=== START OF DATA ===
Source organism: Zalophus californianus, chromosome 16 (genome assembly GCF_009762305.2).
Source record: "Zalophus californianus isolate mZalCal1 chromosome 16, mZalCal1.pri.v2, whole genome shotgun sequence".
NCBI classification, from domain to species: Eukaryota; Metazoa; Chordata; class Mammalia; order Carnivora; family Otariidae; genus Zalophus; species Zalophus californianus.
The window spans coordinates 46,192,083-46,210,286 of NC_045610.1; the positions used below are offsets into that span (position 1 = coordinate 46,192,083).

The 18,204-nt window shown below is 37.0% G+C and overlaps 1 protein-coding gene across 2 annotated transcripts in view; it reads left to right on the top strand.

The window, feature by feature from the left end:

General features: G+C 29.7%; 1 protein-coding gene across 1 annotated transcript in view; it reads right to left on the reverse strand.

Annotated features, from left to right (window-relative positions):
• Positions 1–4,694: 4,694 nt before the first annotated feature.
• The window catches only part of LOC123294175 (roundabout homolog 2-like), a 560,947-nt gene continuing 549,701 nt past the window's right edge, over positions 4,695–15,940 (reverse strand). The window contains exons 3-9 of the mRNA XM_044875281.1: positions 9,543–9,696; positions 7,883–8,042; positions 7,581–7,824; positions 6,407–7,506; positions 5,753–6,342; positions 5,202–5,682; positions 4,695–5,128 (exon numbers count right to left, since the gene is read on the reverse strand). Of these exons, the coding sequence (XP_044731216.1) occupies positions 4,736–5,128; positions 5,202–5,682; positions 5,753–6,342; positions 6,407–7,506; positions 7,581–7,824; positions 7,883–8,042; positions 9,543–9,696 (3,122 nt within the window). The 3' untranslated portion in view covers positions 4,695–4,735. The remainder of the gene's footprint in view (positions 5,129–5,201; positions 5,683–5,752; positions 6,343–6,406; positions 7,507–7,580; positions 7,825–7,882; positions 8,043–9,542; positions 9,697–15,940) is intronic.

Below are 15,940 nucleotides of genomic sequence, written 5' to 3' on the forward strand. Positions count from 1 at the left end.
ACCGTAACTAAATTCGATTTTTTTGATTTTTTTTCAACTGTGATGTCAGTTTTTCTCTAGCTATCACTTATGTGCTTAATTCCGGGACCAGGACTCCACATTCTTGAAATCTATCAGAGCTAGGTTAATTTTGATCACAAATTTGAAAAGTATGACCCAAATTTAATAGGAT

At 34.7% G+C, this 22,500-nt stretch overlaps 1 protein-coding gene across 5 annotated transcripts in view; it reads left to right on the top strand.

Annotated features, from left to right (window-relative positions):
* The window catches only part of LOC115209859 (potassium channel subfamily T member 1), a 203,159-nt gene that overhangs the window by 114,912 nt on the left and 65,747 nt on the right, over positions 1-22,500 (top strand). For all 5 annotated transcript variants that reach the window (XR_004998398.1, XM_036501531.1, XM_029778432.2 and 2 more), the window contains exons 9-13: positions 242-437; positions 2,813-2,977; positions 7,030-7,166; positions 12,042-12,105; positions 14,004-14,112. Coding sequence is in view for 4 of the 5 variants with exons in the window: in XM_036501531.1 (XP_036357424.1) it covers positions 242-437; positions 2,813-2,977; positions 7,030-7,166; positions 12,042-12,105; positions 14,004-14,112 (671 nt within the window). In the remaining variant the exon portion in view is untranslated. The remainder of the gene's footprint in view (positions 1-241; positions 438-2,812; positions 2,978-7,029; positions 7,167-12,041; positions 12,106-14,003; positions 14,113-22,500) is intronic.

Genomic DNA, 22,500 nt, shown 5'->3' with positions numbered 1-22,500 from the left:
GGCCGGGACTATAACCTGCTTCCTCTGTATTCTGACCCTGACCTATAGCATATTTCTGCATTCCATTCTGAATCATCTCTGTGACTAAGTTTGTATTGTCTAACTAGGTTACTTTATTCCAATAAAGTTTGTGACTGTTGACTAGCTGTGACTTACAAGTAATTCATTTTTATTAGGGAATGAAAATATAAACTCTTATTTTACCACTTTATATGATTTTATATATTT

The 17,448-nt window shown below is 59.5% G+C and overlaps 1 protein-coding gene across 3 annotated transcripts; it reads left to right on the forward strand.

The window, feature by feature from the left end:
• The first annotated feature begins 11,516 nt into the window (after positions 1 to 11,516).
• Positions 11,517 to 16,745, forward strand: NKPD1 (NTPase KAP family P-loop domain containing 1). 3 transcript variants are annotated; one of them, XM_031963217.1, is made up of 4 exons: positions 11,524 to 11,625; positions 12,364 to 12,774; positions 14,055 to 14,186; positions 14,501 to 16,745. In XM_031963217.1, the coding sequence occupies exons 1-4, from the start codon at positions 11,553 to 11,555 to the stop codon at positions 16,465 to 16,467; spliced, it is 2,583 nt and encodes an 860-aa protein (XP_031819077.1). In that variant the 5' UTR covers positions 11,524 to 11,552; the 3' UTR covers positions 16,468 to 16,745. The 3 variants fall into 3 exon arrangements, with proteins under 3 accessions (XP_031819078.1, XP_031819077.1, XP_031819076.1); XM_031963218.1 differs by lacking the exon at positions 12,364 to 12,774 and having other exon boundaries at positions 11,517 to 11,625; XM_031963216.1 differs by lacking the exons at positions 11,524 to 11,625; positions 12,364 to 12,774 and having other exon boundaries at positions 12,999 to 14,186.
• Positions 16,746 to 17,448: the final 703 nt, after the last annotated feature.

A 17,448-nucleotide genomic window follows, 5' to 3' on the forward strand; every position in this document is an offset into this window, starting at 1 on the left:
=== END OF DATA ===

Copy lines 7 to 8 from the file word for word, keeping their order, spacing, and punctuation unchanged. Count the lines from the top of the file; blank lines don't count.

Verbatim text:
General features: G+C 29.7%; 1 protein-coding gene across 1 annotated transcript in view; it reads right to left on the reverse strand.

Annotated features, from left to right (window-relative positions):